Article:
Throwing caution to the wind: callous-unemotional traits and risk taking in adolescents

J Clin Child Adolesc Psychol. 2013;42(1):106-19. doi: 10.1080/15374416.2012.719460. Epub 2012 Sep 25.


Developmental research suggests that adolescents may be highly influenced by their peers to take risks. Although youths with callous-unemotional (CU) traits engage in high-risk behaviors in the form of antisocial behavior and aggression, little is known about their decision making, particularly when their peers are present. Youths high on CU traits may be most susceptible to influence, especially when rewards are involved, or they may be highly rational relative to their low CU peers and less susceptible to social peer pressures. The present study used a gambling task with 675 youths (female n = 348), ages 16 to 20 years (M = 16.9, SD = .8). The majority were White British (64%). We experimentally manipulated whether youths made decisions in groups with peers or individually. All members of the group reported on their CU traits. Using multilevel modeling to control for group-level effects, youths with higher levels of CU traits were found to be less sensitive to accruing rewards on the gambling task than youths low on these traits. When in groups, male participants with higher levels of CU traits made quicker decisions to take risks than male participants lower on CU traits, particularly after punishment. Youths with CU traits are distinct in showing a lack of emotion and this may facilitate heightened rationality in responding to rewards. However, results suggest that male adolescents who are high on CU traits may react to the possible frustration of losing by attempting to gain back rewards quickly when their peers are watching.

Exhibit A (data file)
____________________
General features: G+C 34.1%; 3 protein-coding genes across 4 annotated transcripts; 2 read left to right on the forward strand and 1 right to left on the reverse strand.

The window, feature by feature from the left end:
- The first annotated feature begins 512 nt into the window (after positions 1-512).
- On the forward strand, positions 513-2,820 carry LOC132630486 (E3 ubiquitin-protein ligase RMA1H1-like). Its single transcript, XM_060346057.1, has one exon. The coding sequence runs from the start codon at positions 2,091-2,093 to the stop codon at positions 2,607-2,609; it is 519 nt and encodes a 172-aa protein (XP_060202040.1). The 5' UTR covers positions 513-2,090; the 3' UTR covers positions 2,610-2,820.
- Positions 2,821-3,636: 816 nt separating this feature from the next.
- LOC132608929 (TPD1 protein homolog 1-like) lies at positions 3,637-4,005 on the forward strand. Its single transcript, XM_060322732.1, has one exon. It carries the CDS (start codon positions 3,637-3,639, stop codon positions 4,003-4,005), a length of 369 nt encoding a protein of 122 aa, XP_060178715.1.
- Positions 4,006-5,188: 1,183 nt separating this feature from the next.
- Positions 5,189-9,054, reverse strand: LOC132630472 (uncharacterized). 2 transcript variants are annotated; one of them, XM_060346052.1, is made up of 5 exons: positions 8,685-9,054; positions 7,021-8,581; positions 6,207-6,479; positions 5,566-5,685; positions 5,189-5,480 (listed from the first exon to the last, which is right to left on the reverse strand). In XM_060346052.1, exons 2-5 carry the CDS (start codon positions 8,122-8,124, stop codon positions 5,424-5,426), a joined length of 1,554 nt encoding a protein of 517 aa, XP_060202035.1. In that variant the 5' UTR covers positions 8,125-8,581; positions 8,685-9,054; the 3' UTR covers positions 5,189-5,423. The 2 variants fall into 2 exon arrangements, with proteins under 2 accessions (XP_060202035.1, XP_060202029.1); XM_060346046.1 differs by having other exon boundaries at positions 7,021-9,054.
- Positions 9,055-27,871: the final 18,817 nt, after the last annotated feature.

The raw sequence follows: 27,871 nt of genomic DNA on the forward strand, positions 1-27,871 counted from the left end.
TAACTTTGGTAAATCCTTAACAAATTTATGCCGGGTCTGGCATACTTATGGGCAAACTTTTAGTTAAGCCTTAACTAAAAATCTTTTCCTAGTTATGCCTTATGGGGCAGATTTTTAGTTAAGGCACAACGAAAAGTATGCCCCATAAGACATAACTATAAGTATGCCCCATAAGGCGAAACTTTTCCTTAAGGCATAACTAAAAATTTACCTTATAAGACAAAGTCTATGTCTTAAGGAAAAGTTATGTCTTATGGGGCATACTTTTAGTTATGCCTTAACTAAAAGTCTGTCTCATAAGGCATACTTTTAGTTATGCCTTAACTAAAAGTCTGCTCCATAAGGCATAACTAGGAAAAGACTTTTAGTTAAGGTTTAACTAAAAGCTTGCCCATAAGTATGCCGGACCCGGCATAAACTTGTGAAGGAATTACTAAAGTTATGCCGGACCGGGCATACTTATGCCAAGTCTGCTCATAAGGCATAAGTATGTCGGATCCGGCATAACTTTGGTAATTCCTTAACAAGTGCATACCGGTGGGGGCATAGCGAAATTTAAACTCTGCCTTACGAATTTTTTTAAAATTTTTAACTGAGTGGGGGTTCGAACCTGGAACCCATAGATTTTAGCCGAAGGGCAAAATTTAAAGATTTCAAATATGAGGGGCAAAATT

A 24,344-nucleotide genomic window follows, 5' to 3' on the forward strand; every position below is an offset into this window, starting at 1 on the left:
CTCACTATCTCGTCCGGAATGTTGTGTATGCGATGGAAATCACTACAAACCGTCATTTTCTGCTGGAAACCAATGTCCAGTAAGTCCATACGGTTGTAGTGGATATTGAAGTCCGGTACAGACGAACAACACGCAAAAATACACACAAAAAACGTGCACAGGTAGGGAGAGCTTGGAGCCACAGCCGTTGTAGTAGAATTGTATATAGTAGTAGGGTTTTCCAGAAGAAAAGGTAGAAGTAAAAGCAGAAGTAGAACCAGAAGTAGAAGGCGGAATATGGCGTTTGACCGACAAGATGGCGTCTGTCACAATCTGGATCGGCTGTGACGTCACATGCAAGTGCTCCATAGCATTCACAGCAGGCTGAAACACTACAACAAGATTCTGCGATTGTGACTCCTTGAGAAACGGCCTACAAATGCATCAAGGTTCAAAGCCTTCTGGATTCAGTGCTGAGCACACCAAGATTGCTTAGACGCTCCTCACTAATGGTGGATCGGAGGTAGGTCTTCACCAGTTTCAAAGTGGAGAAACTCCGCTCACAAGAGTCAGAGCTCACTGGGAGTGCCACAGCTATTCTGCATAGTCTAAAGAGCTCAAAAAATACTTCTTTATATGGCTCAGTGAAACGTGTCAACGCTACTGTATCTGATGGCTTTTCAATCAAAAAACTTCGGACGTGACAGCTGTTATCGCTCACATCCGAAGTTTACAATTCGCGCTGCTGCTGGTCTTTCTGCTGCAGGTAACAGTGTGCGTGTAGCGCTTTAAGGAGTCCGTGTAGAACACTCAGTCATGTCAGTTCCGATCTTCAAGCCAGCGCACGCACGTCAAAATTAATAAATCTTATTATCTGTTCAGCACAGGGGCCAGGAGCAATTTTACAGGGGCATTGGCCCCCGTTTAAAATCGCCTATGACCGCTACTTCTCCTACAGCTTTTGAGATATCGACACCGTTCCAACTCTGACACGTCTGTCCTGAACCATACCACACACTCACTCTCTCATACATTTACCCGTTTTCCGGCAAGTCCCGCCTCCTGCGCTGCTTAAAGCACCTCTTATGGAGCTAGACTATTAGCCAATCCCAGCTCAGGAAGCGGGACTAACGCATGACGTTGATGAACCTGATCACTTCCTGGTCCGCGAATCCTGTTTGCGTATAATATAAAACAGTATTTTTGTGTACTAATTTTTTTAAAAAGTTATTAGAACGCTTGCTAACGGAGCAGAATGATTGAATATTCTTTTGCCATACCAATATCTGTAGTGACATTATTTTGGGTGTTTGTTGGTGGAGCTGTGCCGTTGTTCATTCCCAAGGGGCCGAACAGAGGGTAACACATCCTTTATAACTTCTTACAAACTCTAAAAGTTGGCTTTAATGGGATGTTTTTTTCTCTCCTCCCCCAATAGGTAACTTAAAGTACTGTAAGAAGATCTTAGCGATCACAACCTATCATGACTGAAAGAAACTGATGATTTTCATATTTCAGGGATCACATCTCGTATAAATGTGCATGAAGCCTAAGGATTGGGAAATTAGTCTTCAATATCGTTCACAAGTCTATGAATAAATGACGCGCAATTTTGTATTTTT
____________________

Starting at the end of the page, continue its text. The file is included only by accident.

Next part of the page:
Publication types

  • Research Support, Non-U.S. Gov't

MeSH terms

  • Adolescent
  • Adolescent Behavior / psychology*
  • Adult
  • Aggression / psychology*
  • Antisocial Personality Disorder / epidemiology
  • Antisocial Personality Disorder / psychology*
  • Comorbidity
  • Conduct Disorder / epidemiology
  • Conduct Disorder / psychology*
  • Female
  • Humans
  • Interpersonal Relations
  • Male
  • Peer Group*
  • Reward
  • Risk-Taking*
  • Surveys and Questionnaires
  • United Kingdom / epidemiology